I am stuck trying to get the O2 sensor out, I've sprayed the PB remover spray i used a small torch for a little bit to try to get it unstuck but the issue is also the tool which is a 7/8 , I bought the long and the shorter versions and both seem to slip off the sensor as soon as i use a bar to force it. Don't know whatelse to do to get it off. Is there a trick to this? Thanks.
 

Wooluf1952

Member
Nov 20, 2011
2,663
Milwaukee, Wisconsin
gica said:
I am stuck trying to get the O2 sensor out, I've sprayed the PB remover spray i used a small torch for a little bit to try to get it unstuck but the issue is also the tool which is a 7/8 , I bought the long and the shorter versions and both seem to slip off the sensor as soon as i use a bar to force it. Don't know whatelse to do to get it off. Is there a trick to this? Thanks.

You can cut off the wires and use a standard or impact socket. Once you cut the wires you are locked in to change it.
Make sure you use a 6 point socket and spraying the PB Blaster a few times over a couple of days is also recommended.
 

Menthol

Member
Dec 8, 2011
177
gica said:
I am stuck trying to get the O2 sensor out, I've sprayed the PB remover spray i used a small torch for a little bit to try to get it unstuck but the issue is also the tool which is a 7/8 , I bought the long and the shorter versions and both seem to slip off the sensor as soon as i use a bar to force it. Don't know whatelse to do to get it off. Is there a trick to this? Thanks.
You did not follow the instructions, you were supposed to take it to the shop and ask for a pressure test then ask them to put the new sensor on lol.
Someone had said they used a BF pipe wrench after taking off the heat sheild. I'm spraying mine for a few days now to try later in the week.
 

Levi Bailey

Member
Jul 8, 2017
3
Franklin NC
You did not follow the instructions, you were supposed to take it to the shop and ask for a pressure test then ask them to put the new sensor on lol.
Someone had said they used a BF pipe wrench after taking off the heat sheild. I'm spraying mine for a few days now to try later in the week.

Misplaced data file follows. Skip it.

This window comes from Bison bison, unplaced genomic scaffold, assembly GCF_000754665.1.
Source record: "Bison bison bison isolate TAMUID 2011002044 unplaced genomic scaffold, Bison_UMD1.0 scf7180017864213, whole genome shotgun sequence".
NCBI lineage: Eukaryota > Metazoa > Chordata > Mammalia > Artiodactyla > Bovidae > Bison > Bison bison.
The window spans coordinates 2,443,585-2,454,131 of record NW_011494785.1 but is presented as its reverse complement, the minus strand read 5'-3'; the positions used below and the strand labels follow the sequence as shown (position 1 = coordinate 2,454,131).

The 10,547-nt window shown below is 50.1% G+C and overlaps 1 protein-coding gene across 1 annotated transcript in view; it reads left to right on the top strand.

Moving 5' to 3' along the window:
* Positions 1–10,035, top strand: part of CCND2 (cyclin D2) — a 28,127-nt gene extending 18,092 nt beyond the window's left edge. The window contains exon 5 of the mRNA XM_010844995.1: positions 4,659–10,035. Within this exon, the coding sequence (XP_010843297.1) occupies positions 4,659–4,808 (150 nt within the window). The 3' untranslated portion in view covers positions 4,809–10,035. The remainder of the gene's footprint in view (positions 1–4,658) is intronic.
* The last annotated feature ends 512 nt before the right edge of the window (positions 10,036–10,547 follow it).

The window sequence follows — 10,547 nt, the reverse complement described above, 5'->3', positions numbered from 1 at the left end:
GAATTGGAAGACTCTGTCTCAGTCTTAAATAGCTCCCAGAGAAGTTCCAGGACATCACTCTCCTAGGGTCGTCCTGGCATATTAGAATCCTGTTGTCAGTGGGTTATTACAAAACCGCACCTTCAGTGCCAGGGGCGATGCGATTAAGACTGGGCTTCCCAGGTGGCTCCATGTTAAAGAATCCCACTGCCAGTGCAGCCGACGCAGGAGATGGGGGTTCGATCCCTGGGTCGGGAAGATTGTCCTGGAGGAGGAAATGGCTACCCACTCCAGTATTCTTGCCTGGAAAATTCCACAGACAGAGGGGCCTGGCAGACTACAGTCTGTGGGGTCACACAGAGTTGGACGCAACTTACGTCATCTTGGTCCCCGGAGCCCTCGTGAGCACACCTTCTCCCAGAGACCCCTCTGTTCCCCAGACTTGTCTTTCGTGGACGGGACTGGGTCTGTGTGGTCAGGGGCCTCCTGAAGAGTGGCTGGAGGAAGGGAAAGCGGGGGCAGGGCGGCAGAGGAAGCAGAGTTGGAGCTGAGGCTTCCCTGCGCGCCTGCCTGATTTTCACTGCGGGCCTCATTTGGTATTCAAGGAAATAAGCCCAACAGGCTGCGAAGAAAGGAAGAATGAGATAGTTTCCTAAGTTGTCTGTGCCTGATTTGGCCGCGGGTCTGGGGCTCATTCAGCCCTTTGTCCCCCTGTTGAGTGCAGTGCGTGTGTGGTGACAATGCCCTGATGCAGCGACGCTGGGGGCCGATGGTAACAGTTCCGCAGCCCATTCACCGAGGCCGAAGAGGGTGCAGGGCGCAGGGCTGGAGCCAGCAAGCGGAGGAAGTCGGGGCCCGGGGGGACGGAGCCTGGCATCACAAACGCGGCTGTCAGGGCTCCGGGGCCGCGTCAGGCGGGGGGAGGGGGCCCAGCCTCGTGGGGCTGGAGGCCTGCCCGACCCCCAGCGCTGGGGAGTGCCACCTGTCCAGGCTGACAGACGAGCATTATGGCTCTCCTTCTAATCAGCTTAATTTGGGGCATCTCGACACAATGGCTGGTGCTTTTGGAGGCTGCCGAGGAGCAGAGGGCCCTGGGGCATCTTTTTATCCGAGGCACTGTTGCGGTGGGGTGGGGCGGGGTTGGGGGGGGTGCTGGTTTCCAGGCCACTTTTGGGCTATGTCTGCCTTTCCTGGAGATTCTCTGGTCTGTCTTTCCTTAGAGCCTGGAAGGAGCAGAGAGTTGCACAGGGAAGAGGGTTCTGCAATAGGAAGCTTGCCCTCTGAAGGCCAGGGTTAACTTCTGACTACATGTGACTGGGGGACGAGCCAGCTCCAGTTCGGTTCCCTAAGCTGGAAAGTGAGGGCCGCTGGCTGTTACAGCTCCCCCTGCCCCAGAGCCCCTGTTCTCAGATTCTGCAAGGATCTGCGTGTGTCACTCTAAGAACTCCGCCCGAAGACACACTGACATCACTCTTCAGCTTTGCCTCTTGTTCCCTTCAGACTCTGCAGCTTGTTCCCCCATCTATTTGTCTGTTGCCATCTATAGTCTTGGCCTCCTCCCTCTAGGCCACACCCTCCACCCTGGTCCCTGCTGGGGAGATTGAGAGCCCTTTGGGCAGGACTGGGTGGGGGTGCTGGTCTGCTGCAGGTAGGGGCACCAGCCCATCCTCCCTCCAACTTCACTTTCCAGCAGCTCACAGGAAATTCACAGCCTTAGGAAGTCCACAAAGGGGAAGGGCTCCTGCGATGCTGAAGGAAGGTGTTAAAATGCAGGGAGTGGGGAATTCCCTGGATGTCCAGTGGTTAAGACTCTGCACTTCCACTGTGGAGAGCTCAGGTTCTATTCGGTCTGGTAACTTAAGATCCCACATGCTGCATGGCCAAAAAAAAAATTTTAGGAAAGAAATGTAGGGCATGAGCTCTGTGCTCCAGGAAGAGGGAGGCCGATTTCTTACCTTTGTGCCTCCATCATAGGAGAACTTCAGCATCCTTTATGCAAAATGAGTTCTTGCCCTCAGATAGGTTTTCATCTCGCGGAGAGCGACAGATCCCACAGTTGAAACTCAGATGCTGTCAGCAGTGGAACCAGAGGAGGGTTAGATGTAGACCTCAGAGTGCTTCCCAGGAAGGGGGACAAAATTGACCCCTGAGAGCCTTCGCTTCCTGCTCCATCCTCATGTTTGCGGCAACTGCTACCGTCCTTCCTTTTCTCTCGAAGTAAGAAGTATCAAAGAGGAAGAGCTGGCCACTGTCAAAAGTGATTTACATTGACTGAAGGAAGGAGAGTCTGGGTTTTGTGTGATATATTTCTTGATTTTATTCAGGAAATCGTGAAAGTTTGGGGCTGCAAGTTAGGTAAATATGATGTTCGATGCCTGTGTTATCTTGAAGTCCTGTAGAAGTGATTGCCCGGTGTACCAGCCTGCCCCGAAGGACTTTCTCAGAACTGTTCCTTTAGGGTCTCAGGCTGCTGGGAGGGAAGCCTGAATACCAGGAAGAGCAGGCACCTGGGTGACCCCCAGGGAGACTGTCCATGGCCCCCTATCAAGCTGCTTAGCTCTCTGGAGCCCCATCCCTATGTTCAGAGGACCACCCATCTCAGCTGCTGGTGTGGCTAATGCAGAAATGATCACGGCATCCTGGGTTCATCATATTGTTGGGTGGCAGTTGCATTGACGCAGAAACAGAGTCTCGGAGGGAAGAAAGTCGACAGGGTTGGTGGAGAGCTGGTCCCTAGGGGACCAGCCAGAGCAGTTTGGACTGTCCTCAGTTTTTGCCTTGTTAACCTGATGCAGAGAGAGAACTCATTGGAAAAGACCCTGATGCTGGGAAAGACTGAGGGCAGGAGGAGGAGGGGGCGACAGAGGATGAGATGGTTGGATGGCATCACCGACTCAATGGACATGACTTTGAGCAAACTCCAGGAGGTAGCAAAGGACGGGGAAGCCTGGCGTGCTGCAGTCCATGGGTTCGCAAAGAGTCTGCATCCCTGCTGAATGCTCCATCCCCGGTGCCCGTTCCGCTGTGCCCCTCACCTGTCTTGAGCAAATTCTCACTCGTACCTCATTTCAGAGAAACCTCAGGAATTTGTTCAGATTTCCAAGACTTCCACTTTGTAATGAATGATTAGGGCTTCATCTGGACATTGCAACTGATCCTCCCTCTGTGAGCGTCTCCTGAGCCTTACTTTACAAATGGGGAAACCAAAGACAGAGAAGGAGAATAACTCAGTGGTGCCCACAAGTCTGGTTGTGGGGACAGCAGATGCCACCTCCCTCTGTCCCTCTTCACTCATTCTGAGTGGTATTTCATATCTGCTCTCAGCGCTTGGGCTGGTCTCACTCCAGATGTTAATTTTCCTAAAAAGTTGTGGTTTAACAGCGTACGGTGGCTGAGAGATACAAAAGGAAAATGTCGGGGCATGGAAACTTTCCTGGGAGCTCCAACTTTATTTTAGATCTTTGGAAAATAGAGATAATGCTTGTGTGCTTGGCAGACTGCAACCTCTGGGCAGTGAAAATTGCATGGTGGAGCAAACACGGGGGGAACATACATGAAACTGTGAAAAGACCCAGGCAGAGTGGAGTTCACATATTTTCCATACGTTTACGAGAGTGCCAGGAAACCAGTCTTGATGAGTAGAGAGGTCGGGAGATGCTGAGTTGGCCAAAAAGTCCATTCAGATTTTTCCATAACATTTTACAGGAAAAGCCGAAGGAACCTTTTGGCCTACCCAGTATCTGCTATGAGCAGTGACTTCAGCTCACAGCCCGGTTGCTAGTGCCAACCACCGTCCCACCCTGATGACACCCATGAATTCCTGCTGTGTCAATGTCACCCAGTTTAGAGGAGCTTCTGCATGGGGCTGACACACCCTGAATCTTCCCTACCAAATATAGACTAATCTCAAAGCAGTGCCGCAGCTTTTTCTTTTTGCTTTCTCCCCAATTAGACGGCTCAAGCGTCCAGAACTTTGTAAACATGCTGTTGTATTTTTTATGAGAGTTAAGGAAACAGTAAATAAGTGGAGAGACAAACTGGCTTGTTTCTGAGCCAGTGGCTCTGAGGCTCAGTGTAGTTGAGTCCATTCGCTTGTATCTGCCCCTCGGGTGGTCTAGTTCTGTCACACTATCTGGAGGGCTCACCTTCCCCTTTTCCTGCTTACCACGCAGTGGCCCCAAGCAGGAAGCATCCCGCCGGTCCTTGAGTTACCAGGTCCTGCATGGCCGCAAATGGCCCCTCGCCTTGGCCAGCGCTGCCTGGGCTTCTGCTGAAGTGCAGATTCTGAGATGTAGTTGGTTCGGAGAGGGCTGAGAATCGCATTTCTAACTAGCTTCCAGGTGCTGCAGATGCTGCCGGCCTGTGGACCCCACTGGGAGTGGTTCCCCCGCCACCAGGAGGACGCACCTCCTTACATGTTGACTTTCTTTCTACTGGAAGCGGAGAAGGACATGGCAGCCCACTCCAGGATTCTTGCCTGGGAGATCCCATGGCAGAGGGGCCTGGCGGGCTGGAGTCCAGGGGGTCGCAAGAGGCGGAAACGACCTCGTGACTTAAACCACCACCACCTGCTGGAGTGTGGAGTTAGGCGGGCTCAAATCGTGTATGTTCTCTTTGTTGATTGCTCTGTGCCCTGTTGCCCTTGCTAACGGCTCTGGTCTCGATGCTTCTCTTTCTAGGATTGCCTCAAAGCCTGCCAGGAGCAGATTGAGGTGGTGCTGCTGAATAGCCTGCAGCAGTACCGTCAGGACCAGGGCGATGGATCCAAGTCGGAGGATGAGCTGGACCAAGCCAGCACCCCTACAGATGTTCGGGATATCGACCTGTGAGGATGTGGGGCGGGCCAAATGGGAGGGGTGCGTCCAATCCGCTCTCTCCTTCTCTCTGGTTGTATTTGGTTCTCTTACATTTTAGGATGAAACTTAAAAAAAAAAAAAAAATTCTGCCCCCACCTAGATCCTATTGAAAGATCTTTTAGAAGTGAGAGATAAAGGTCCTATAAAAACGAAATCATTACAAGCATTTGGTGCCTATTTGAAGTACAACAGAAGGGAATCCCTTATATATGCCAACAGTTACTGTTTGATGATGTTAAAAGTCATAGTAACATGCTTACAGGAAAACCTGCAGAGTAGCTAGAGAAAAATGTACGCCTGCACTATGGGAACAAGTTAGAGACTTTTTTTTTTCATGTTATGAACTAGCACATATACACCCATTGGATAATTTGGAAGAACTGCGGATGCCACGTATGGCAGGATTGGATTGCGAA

You did not follow the instructions, you were supposed to take it to the shop and ask for a pressure test then ask them to put the new sensor on lol.
Someone had said they used a BF pipe wrench after taking off the heat sheild. I'm spraying mine for a few days now to try later in the week.

I'm having the same problem which seems to be getting worse. So far ive cleaned the throttle body as one of the codes it threw was for throttle body sensor. changed the plugs and fuel filter. do I have to pull the 02 sensor out to check if the cat is plugged or can I just disconnect the wire harness? Another code it threw was lean bank 1 so its running rich.

I'm having the same problem which seems to be getting worse. So far ive cleaned the throttle body as one of the codes it threw was for throttle body sensor. changed the plugs and fuel filter. do I have to pull the 02 sensor out to check if the cat is plugged or can I just disconnect the wire harness? Another code it threw was lean bank 1 so its running rich.
It also threw misfire cylinder 4, I replaced the coil for cylinder 4
and shift solenoid, I had the transmission rebuilt maybe 2 years ago
 
Last edited by a moderator:

Mooseman

Moderator
Dec 4, 2011
25,483
Ottawa, ON
Your posts have been merged. Please do not multi-post. Use the edit button if you need to add more info. Thanks.

If you're getting a lean code, it means it's running lean and it's unable to compensate (i.e. vacuum leak) or your O2 sensor is getting old and may need replacing. Check the intake manifold bolts and any possible vacuum leaks. Fix this first before we dive farther.
 

Levi Bailey

Member
Jul 8, 2017
3
Franklin NC
Your posts have been merged. Please do not multi-post. Use the edit button if you need to add more info. Thanks.

If you're getting a lean code, it means it's running lean and it's unable to compensate (i.e. vacuum leak) or your O2 sensor is getting old and may need replacing. Check the intake manifold bolts and any possible vacuum leaks. Fix this first before we dive farther.
I tried blowing smoke in a vaccume line and couldn't see any leaks. would a faulty 02 sensor cause hesitation and the inability to go over 10 mph? it seems to be gradually getting worse and stalling